In 1979, two years after translating a selection of Perrault's fairytales, Carter published The Bloody Chamber, a series of "revisionings" of some of the best-known fairytales, including Bluebeard, Red Riding Hood and Beauty and the Beast.
The book is a supremely well-achieved critique and reformulation of stories that have been shaped by our society, and which shape it in turn. In the 1970s, myth and folklore was coming under fresh scrutiny in numerous ways – Bruno Bettelheim's Freudian reading in The Uses of Enchantment, Ann Sexton's poetry cycle Transformations, the incisive critiques of Jack Zipes – but nowhere is the strange, warped power of the originals harnessed so strikingly as in Carter's work....
Alongside these inversions are stories in which the hidden content of fairytales is made explicit.
Most indelible of these is The Fall River Axe Murders (1987), her study of the allegedly murderous New England spinster Lizzie Borden. Here, the discord between Carter's forensic tone and fairytale details – a wicked stepmother who "oppressed her like a spell'; the detail that virginal Lizzie is menstruating on the day of the murders; talk of slaughtered pet pigeons baked in a pie – instils a heavy, malign tension. Carter, wickedly and perfectly, breaks off her account moments before chaos is unleashed, the story left like a blood blister about to burst.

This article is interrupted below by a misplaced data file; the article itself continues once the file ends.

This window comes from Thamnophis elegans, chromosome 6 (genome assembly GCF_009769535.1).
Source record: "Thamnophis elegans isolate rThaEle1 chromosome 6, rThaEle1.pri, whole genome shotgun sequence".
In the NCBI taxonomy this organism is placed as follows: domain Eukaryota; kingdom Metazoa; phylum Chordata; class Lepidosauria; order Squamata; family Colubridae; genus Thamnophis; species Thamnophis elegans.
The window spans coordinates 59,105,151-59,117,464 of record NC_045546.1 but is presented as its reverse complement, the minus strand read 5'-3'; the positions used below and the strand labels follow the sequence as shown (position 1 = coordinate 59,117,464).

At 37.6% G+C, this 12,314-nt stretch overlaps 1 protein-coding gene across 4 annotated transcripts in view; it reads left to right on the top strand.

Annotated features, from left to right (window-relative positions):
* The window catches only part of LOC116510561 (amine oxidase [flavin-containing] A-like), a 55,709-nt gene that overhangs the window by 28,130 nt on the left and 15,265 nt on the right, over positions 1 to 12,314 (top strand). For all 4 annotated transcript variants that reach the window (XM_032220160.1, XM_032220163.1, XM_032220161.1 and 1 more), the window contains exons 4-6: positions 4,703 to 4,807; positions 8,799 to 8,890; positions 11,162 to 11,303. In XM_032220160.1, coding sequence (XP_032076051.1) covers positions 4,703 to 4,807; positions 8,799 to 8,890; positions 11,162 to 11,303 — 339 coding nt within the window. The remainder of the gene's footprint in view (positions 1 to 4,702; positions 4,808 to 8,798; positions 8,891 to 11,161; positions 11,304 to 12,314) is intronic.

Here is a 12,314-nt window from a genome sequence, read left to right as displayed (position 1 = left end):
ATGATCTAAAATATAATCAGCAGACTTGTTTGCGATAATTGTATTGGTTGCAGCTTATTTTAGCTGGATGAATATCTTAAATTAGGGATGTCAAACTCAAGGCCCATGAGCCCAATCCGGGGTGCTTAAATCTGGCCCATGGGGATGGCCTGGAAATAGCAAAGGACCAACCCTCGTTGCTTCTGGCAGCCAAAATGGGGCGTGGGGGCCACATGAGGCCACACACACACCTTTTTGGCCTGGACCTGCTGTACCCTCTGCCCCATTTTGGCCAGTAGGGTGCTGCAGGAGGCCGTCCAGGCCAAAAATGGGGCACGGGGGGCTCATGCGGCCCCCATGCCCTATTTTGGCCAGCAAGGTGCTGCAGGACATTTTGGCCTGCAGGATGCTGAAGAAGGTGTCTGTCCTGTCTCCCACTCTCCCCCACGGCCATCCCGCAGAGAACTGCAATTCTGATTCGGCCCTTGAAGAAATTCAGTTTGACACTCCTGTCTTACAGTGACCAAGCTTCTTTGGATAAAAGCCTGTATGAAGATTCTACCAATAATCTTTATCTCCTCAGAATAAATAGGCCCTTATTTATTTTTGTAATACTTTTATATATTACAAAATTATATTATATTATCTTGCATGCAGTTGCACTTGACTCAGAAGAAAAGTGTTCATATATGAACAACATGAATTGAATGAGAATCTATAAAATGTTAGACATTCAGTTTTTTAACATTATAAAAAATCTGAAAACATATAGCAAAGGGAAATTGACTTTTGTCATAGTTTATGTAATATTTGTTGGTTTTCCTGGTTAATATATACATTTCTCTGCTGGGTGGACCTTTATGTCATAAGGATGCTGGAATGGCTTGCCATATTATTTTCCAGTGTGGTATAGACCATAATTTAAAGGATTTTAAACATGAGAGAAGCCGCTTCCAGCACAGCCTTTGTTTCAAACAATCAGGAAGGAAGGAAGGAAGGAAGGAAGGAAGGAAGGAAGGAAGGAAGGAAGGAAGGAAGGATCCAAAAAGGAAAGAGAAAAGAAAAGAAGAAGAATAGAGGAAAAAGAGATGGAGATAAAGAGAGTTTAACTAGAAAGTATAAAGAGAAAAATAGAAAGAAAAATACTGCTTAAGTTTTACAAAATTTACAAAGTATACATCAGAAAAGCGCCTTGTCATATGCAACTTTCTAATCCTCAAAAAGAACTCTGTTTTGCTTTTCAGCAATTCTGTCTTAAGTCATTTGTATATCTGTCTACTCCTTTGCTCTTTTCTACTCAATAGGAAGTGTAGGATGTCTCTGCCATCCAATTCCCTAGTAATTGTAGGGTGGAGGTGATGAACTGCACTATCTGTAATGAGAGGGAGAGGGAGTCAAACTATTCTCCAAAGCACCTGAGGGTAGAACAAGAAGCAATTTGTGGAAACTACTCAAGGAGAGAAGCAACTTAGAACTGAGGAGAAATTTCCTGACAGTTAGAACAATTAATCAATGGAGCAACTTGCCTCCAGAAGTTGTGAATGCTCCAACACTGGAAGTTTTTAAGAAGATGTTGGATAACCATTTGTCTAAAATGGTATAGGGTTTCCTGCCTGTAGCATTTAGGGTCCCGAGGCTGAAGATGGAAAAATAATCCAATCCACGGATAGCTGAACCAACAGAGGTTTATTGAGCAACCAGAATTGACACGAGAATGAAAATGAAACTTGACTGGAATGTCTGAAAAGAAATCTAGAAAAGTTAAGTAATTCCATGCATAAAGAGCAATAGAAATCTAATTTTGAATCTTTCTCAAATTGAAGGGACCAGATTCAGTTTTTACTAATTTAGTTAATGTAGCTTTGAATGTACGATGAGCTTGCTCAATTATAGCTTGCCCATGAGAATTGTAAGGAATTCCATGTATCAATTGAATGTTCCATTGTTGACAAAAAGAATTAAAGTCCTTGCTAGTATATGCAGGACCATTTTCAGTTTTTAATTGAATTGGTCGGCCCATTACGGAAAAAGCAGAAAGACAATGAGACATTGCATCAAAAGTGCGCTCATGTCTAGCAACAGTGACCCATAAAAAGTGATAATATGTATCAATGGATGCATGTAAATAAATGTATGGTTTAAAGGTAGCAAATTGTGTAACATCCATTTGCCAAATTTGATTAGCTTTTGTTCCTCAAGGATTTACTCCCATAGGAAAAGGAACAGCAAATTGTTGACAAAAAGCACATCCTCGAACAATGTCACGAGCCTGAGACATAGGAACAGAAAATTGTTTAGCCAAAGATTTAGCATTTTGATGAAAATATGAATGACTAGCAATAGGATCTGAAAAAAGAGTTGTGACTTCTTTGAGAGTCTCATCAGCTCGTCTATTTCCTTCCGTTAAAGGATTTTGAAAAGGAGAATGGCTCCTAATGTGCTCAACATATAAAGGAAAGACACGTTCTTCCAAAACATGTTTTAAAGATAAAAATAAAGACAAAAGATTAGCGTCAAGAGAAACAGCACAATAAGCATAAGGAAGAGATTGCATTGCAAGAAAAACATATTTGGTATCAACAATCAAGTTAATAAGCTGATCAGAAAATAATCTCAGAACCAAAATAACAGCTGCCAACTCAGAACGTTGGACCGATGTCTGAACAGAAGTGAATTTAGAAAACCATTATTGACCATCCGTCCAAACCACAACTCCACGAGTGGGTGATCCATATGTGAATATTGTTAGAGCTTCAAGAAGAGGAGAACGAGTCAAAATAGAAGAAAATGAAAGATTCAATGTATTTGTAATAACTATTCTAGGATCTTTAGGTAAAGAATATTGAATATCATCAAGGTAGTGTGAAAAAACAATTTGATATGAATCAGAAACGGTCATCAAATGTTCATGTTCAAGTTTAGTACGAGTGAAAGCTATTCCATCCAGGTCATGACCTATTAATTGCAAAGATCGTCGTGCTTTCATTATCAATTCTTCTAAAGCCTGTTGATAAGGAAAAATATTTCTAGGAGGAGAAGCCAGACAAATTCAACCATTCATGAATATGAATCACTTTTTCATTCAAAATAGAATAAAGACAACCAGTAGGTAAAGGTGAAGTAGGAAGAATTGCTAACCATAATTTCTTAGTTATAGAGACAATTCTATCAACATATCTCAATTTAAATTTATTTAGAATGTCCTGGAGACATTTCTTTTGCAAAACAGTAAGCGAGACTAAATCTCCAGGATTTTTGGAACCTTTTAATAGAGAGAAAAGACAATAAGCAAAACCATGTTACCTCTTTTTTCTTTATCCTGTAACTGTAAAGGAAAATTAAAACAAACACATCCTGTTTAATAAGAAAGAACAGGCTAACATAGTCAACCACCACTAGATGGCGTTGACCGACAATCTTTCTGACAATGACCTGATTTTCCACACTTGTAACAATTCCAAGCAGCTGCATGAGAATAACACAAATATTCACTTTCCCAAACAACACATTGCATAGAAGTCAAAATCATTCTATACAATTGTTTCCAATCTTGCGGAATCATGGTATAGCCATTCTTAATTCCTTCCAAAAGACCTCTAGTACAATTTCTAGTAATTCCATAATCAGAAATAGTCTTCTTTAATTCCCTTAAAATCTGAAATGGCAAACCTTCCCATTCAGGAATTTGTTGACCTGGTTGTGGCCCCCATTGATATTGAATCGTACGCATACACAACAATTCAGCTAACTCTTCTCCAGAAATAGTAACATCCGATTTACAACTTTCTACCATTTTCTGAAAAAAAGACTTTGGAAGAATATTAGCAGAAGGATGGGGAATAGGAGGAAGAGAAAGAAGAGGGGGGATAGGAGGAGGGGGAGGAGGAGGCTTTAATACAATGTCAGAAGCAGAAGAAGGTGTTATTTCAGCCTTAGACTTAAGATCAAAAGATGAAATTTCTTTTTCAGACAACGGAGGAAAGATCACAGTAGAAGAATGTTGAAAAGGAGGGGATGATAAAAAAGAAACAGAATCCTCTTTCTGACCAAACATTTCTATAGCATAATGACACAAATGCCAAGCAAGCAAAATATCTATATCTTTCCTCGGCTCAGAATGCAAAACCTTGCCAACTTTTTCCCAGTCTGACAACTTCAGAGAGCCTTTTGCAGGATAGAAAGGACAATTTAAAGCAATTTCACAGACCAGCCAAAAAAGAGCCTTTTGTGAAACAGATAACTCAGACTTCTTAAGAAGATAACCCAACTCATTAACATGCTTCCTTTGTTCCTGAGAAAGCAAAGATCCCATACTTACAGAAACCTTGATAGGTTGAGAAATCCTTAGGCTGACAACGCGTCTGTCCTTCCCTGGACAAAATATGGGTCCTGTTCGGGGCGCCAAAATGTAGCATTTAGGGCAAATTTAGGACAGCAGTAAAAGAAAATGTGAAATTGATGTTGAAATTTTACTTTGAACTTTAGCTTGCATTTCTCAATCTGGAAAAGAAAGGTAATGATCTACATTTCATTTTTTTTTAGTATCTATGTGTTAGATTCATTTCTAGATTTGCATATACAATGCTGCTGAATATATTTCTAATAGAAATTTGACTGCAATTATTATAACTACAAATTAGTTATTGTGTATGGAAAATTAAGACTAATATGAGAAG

|Emma & Lizzie Borden|
No wonder Carter was so attracted to this case.
A mythology has built up around this gory story - childhood games and rhymes have been penned, movies made, history rewritten numerous times - it's a fairy tale just waiting to be.
No-one will ever know the truth, but Carter extracted her own truth - a universal truth - the consequences of a repressed, loveless life.
What the girls do when they are on their own is unimaginable to me.